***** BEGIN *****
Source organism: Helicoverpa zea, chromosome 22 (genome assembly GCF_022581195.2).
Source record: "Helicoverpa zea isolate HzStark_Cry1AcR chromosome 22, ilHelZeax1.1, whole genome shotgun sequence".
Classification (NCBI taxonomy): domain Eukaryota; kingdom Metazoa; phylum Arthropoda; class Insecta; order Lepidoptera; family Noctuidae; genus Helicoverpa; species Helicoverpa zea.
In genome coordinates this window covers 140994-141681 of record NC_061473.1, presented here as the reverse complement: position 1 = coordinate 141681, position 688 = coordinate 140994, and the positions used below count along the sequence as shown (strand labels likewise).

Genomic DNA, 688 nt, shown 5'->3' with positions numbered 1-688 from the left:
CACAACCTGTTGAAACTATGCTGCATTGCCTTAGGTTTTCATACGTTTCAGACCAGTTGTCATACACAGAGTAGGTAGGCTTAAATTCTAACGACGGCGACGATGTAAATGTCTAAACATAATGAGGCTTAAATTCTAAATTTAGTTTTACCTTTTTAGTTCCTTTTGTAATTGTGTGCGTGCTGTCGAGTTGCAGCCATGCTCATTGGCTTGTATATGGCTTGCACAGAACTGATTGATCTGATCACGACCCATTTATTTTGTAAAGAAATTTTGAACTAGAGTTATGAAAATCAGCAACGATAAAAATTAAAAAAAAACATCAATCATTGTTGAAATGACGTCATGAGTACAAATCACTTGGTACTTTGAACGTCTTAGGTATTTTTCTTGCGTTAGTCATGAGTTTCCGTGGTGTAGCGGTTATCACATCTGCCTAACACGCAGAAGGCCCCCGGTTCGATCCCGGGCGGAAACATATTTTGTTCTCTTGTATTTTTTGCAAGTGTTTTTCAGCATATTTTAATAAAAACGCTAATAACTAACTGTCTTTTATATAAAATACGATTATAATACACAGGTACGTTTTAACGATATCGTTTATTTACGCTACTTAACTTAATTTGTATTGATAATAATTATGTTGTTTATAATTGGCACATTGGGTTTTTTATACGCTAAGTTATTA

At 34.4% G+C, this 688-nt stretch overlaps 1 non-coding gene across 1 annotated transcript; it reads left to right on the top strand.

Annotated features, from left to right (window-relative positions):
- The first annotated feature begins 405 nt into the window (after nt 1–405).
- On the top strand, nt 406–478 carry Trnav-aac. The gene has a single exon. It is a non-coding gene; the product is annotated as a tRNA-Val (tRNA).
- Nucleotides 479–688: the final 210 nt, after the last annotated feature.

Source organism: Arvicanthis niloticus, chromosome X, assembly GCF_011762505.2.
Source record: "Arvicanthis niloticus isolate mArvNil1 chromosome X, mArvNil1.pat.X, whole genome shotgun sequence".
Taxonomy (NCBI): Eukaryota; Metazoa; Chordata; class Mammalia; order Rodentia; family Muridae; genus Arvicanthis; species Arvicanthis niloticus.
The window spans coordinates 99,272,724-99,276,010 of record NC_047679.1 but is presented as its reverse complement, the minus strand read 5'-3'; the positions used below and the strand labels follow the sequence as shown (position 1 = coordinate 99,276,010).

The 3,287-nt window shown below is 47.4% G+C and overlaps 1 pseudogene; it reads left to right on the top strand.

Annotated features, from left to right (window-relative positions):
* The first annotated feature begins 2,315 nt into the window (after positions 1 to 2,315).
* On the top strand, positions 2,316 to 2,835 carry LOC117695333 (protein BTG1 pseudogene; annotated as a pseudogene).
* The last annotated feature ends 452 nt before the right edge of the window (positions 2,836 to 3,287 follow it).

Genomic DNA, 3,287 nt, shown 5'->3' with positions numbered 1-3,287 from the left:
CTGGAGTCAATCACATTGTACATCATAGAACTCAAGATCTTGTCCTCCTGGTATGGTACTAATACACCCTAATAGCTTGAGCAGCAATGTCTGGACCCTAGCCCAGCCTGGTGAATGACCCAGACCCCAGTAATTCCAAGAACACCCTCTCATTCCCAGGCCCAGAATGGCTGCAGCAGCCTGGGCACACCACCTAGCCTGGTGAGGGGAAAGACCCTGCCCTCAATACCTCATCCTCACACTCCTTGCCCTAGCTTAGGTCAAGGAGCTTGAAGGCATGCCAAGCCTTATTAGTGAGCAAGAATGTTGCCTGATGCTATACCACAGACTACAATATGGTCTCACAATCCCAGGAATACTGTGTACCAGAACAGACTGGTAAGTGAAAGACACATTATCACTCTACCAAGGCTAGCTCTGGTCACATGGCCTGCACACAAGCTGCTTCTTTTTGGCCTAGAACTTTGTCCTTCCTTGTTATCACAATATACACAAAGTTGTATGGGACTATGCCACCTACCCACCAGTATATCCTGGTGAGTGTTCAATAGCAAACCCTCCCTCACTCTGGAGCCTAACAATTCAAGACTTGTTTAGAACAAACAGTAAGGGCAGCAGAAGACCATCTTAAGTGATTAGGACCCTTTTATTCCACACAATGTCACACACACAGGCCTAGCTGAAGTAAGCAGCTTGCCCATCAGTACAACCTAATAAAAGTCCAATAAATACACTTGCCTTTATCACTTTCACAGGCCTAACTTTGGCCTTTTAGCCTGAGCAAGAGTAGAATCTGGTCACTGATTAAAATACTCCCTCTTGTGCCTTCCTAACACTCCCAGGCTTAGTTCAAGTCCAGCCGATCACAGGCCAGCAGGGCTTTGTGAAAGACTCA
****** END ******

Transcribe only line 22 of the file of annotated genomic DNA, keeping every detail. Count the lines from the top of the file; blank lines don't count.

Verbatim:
CTGGAGTCAATCACATTGTACATCATAGAACTCAAGATCTTGTCCTCCTGGTATGGTACTAATACACCCTAATAGCTTGAGCAGCAATGTCTGGACCCTAGCCCAGCCTGGTGAATGACCCAGACCCCAGTAATTCCAAGAACACCCTCTCATTCCCAGGCCCAGAATGGCTGCAGCAGCCTGGGCACACCACCTAGCCTGGTGAGGGGAAAGACCCTGCCCTCAATACCTCATCCTCACACTCCTTGCCCTAGCTTAGGTCAAGGAGCTTGAAGGCATGCCAAGCCTTATTAGTGAGCAAGAATGTTGCCTGATGCTATACCACAGACTACAATATGGTCTCACAATCCCAGGAATACTGTGTACCAGAACAGACTGGTAAGTGAAAGACACATTATCACTCTACCAAGGCTAGCTCTGGTCACATGGCCTGCACACAAGCTGCTTCTTTTTGGCCTAGAACTTTGTCCTTCCTTGTTATCACAATATACACAAAGTTGTATGGGACTATGCCACCTACCCACCAGTATATCCTGGTGAGTGTTCAATAGCAAACCCTCCCTCACTCTGGAGCCTAACAATTCAAGACTTGTTTAGAACAAACAGTAAGGGCAGCAGAAGACCATCTTAAGTGATTAGGACCCTTTTATTCCACACAATGTCACACACACAGGCCTAGCTGAAGTAAGCAGCTTGCCCATCAGTACAACCTAATAAAAGTCCAATAAATACACTTGCCTTTATCACTTTCACAGGCCTAACTTTGGCCTTTTAGCCTGAGCAAGAGTAGAATCTGGTCACTGATTAAAATACTCCCTCTTGTGCCTTCCTAACACTCCCAGGCTTAGTTCAAGTCCAGCCGATCACAGGCCAGCAGGGCTTTGTGAAAGACTCA